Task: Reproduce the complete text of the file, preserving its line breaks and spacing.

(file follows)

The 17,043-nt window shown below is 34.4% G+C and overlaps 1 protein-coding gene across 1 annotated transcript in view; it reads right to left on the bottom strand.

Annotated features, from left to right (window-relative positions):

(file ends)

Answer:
The 17,043-nt window shown below is 34.4% G+C and overlaps 1 protein-coding gene across 1 annotated transcript in view; it reads right to left on the bottom strand.

Annotated features, from left to right (window-relative positions):